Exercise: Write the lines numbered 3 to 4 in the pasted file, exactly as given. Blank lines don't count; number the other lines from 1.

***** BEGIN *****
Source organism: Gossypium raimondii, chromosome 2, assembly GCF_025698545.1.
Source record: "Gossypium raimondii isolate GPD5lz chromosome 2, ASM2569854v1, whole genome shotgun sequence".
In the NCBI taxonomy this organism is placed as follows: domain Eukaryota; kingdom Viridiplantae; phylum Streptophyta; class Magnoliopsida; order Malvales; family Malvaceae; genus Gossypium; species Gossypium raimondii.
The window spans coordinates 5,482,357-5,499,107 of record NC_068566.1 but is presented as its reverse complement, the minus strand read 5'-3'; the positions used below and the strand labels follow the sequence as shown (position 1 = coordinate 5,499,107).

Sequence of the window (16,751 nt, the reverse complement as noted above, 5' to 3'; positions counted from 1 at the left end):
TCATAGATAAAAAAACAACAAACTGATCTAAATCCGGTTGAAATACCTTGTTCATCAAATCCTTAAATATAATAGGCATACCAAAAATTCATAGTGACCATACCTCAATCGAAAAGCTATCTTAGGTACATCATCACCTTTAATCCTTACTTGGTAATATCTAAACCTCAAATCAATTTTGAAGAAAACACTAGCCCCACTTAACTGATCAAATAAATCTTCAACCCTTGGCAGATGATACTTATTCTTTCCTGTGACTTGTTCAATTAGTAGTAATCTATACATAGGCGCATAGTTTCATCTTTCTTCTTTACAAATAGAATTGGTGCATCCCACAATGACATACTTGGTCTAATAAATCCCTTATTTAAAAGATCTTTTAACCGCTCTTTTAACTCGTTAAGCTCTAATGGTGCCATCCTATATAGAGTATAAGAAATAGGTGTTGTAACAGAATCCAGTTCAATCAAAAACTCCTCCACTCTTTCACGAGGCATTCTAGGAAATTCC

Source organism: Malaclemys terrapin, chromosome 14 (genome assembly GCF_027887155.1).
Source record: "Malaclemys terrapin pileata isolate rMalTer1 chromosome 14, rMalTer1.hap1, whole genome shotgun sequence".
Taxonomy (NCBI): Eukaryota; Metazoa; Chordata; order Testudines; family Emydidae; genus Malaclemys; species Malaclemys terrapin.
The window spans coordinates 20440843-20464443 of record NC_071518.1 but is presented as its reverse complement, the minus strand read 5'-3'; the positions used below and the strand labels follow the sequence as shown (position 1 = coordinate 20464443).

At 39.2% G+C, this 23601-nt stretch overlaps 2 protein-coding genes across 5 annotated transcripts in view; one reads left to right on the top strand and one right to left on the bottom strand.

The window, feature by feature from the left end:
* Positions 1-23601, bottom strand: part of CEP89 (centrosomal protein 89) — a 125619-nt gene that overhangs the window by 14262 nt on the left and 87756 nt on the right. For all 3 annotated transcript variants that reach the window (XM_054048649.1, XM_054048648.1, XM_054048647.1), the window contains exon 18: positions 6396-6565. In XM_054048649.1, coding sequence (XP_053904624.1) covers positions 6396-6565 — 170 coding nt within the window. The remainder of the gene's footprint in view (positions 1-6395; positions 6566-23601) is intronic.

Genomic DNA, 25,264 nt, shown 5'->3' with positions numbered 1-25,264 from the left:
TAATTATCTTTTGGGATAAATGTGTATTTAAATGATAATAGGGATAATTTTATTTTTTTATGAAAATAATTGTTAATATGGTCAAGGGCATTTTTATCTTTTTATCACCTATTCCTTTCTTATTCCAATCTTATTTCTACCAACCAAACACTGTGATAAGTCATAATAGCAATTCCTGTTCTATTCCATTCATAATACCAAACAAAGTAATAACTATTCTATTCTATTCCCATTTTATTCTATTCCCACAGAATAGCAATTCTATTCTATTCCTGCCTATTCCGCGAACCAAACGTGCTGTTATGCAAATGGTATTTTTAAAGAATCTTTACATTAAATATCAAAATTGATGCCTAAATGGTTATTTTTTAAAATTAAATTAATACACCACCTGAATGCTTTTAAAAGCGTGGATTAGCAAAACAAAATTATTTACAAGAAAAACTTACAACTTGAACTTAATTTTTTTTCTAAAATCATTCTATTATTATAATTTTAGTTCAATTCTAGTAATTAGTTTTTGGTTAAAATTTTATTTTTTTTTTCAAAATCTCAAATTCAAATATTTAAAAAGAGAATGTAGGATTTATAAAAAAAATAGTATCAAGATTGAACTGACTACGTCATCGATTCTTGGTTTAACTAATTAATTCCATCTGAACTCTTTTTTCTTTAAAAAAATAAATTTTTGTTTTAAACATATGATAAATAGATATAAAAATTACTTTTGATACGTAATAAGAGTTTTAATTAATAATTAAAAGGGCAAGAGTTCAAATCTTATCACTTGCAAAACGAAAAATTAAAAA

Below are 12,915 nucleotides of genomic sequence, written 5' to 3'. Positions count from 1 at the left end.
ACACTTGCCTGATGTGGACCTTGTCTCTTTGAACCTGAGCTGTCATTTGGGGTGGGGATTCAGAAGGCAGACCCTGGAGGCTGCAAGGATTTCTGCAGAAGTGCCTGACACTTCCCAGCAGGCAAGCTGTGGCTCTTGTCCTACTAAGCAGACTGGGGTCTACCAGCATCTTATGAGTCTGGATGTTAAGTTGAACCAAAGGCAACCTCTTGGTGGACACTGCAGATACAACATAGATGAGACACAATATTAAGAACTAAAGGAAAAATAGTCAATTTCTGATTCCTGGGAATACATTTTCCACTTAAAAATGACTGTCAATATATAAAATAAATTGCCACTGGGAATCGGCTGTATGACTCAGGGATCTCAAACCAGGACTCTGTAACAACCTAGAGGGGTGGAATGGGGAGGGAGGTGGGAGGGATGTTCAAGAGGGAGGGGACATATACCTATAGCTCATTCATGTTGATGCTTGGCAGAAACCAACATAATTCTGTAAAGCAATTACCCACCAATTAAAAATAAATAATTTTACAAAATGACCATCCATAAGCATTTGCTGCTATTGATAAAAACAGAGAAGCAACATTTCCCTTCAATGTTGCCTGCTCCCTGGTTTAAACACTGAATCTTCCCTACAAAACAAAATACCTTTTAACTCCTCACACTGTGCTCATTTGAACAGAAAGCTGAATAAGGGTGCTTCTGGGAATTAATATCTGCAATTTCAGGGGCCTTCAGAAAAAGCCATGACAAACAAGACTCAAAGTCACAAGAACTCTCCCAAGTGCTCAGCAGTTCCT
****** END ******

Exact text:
In the NCBI taxonomy this organism is placed as follows: domain Eukaryota; kingdom Viridiplantae; phylum Streptophyta; class Magnoliopsida; order Malvales; family Malvaceae; genus Gossypium; species Gossypium raimondii.
The window spans coordinates 5,482,357-5,499,107 of record NC_068566.1 but is presented as its reverse complement, the minus strand read 5'-3'; the positions used below and the strand labels follow the sequence as shown (position 1 = coordinate 5,499,107).